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The Stages and Machines Involved in Producing EPS Foam Blocks

Expanded polystyrene foam, also called EPS, is an extremely durable material used in a wide variety of consumer products. These can be found almost everywhere, at your local grocery store (plates, cups, food containers, etc.) and at your local electronics store (insulation for refrigerators, cooler boxes, etc.), plastic plates made of styrene, boxes CDs, and cloth hangers are all made of styrene. It is also an excellent insulating material.

EPS foam starts with very small balls, which are also known in texture as sand-like grains.

To make EPS foam blocks from these small raw beads, they must be "blasted" into larger beads, about 50 times their original size. This is known as the pre-expansion process. Depending on the desired density, the pearls are blown with the help of steam in a machine called an expander or steam. You can also take advantage of EPS foam in Hawaii through various web sources.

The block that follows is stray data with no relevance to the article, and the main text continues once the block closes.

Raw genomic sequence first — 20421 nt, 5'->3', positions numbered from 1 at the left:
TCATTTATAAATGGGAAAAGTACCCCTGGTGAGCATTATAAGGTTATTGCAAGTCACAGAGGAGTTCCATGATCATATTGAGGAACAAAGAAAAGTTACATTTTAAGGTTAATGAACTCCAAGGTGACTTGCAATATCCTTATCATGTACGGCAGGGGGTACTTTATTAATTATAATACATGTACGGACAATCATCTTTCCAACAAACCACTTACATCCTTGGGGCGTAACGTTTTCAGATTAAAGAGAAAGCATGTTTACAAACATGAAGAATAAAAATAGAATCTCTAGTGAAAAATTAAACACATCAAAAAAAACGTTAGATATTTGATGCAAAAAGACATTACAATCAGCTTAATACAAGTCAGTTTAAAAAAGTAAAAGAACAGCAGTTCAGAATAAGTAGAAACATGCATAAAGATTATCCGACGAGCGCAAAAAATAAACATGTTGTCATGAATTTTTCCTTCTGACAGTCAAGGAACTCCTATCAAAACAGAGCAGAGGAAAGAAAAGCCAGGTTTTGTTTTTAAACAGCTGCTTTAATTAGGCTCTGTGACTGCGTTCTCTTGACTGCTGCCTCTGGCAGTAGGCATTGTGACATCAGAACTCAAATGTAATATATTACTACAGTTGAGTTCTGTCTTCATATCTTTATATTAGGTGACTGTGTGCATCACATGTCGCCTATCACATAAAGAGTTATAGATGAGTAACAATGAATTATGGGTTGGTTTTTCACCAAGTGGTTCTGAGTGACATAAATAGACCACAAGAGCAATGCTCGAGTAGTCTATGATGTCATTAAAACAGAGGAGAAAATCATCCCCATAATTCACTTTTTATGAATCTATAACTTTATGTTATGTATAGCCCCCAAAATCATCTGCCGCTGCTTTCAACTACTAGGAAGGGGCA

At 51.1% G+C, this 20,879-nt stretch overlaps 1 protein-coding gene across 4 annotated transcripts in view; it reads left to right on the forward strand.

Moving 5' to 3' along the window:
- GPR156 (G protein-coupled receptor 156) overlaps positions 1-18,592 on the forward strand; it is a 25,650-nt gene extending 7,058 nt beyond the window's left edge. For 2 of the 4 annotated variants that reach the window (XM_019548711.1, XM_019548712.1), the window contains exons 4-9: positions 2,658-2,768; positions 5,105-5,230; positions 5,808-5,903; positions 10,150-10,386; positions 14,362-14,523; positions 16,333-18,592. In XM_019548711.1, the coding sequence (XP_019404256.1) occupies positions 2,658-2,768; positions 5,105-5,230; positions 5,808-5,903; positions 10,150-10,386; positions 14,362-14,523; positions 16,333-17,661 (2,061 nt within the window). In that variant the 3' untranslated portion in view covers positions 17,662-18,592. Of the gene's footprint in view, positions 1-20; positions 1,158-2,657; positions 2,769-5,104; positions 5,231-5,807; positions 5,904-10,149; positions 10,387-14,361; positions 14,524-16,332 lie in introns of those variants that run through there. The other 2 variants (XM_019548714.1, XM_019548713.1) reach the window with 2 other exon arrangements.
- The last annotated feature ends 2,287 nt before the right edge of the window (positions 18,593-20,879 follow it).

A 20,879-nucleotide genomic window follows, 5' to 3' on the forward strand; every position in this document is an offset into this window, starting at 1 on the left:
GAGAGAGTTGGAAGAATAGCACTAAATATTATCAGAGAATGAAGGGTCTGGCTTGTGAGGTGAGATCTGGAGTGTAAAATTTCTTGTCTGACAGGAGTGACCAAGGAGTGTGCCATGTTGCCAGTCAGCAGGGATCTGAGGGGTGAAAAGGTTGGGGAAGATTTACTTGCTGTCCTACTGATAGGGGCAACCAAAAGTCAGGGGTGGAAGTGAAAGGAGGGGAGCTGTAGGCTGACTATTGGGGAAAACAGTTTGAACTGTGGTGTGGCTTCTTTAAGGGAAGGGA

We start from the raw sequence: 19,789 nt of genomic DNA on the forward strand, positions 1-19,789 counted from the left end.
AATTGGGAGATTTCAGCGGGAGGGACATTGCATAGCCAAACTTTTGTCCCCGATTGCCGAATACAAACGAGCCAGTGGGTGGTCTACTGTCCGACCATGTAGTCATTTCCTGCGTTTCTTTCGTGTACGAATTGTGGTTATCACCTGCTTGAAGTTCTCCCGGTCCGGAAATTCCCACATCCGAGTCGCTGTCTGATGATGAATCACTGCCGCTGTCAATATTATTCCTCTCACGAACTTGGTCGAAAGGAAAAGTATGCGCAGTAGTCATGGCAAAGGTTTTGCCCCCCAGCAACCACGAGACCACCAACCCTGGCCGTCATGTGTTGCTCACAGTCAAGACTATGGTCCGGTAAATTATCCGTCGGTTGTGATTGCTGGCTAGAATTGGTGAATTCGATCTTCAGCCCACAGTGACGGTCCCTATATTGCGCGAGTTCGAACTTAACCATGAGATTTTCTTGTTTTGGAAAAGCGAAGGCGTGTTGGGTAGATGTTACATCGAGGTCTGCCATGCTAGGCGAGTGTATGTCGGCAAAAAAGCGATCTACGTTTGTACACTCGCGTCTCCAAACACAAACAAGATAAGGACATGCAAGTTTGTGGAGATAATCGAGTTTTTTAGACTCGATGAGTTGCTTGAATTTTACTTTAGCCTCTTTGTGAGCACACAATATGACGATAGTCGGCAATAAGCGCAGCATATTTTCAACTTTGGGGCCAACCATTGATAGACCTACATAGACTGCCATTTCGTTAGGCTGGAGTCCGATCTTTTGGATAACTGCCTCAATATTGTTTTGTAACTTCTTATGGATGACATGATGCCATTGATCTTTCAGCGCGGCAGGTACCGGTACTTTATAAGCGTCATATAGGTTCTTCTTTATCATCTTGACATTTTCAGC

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An expander can be a simple manual machine in which workers place raw materials and then ignite steam. Or it could be a machine that automatically removes the material. At this stage, the beads – up to 50 times their original size – are called pellets and are ready to print.

The pre-expander continuously works without pressure and is equipped with an open agitator tank at the top, through which raw materials are continuously fed from below via an adjustable screw conveyor. Steam is also continuously directed into the pre-expansion chamber through an opening located directly above the tank.